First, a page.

Historically, most homeowners and landowners have not been overly concerned with mineral rights. Most residential areas are far from mining deposits, and most useful mining areas have already been bought up and exploited by mining companies. Additionally, most mining was carried out on government-owned land, with the government handing out patented and leased claims. However, this has changed in recent years, with advances in how geologists search for minerals (including oil and gas), as well as extraction of such valuable minerals, bringing even small landowners into the mineral market. With many small landowners now being asked if they are willing to permit drilling companies to exploit the resources under their land, it is important all landowners understand their rights and how to protect them.
What do you own in terms of mineral rights?
Per the case of Del Monte Mining & Milling Co. v. Last Chance Mining & Milling Co, any landowner who owns the “fee” of the land (i.e. has title to the surface) also owns title to the soil beneath the surface as far down as he or she can exploit it. This means that any landowner whose title does not explicitly state that they do not own the rights will own the rights, and that no one can extract those resources without the landowner’s permission. However, mineral rights are severable from the surface estate. This means that a landowner may sell his or her mineral rights while retaining surface rights. An example of this would be a farmer who continues to use his land to grow crops while permitting an oil company to extract the oil from underneath the farm.
What do oil & gas companies get when they buy the mineral rights?
What oil and gas companies get depends on the terms they provide in the contract they offer the landowner. In general, the mining company will be interested only in “leasing” the mineral rights, i.e. obtaining a right to extract the minerals in exchange for a fee paid to the landowner. However, they may buy them outright if the volume of oil or gas extracted is expected to be vast, taking many years to achieve. This also generally includes the right to install whatever facilities are required for extraction, for example an oil derrick or mining shaft. However, this does not extend to any nuisances created by the mining company. For example, the oil and gas company cannot dump its waste on the landowner’s property unless the landowner consents, nor can the mining company build permanent structures without contractual permission.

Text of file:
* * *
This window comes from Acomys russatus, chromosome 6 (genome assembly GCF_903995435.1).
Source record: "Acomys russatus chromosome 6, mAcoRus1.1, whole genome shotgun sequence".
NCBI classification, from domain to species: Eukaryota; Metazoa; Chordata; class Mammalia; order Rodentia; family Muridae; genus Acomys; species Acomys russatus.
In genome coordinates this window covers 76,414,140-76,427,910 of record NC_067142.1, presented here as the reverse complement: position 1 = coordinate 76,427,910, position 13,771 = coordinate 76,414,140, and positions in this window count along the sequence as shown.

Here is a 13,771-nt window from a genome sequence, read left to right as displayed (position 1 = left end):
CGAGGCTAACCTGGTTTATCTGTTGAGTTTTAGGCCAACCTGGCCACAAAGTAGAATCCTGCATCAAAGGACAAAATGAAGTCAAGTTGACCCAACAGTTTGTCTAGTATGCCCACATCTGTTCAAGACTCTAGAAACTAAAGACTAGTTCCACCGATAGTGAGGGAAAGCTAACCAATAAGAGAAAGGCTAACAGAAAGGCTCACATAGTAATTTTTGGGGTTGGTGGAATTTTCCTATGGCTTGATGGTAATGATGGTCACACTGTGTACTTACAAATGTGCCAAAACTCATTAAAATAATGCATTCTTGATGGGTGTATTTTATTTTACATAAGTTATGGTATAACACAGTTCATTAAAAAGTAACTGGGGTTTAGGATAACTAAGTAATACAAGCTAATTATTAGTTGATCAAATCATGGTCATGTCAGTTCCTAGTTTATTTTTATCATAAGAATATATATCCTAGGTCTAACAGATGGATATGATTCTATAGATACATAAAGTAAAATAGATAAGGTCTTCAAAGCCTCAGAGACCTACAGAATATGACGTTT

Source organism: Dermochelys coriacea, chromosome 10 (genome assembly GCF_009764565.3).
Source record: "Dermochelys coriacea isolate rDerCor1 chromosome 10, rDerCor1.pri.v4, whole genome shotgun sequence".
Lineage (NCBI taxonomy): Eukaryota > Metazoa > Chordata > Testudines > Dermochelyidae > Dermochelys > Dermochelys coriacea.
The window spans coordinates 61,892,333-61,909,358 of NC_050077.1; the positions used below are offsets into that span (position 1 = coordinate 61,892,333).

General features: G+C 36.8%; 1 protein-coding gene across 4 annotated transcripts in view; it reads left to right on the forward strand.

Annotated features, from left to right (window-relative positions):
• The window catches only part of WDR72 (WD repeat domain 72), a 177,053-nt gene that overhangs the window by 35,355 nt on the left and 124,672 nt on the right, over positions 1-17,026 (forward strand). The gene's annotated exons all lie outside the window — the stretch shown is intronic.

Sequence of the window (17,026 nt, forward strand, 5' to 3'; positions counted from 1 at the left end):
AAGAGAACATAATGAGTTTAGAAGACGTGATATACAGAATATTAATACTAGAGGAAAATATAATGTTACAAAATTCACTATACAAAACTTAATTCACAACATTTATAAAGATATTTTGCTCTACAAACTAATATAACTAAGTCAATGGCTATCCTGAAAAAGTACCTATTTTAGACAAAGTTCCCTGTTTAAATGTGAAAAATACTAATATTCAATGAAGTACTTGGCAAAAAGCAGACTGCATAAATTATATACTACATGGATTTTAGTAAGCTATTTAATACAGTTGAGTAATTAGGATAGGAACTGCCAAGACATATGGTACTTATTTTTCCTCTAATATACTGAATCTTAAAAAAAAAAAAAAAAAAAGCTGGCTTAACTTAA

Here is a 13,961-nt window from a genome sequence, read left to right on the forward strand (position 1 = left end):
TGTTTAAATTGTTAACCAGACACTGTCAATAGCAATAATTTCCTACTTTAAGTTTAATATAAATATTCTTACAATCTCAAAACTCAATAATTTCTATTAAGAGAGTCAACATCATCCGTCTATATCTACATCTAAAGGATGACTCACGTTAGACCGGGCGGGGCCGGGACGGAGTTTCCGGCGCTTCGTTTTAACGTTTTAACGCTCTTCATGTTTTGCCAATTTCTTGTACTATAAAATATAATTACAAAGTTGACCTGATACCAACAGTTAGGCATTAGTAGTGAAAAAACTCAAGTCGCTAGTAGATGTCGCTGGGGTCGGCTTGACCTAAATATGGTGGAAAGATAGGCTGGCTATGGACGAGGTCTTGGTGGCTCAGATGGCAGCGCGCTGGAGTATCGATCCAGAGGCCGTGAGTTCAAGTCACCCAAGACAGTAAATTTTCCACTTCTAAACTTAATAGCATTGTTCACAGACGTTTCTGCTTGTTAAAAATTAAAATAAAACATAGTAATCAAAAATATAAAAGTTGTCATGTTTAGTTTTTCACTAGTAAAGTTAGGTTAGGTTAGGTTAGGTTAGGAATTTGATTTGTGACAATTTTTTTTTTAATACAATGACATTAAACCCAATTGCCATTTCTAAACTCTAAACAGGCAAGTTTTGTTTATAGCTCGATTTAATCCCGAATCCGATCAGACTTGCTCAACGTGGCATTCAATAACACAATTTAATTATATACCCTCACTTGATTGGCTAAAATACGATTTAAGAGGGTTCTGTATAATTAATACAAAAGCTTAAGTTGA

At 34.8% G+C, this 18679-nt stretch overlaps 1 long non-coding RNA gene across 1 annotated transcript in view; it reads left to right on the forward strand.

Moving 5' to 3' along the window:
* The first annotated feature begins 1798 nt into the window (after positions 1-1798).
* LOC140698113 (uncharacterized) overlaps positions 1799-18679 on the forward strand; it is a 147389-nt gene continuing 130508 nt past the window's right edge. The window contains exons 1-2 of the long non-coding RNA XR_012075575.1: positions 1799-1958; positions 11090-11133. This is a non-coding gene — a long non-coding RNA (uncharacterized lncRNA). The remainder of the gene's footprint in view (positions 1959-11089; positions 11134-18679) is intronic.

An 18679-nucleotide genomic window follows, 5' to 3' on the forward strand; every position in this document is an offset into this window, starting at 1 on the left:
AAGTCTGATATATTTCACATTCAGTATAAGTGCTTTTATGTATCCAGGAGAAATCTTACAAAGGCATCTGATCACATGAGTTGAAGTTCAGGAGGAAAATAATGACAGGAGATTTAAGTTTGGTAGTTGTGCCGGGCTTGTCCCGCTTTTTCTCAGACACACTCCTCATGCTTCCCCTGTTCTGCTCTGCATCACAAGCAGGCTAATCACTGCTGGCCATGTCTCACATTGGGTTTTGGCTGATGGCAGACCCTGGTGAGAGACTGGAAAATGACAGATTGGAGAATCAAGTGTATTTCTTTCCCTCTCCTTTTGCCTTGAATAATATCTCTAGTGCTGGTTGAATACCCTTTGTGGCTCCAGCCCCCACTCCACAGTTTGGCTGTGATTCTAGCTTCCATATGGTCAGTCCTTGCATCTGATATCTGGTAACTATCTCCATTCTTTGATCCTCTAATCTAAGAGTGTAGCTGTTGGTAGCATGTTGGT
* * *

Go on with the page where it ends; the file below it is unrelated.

How do landowners protect their mineral rights?
The primary means of protecting one’s mineral rights is to engage an attorney specializing in the field and ensure they assist with the negotiations. Most oil and gas attorneys work on commission, prompting them to get the highest prices possible from mining companies, while ensuring the concerns of their client are met to avoid souring the deal. Mining companies will always seek to obtain the lowest price and the most rights they legally can, so having adequate legal protection should always be a priority for the landowner.
If you decide to lease your mineral rights, it’s wise to keep track of your contract and royalties using some type of mineral management software, like that offered by InGauge. This app gives owners better visibility over well production and helps ensure full payment is received for extraction performed on their property. Software like this is critical for those with multiple drill sites and royalty streams to manage.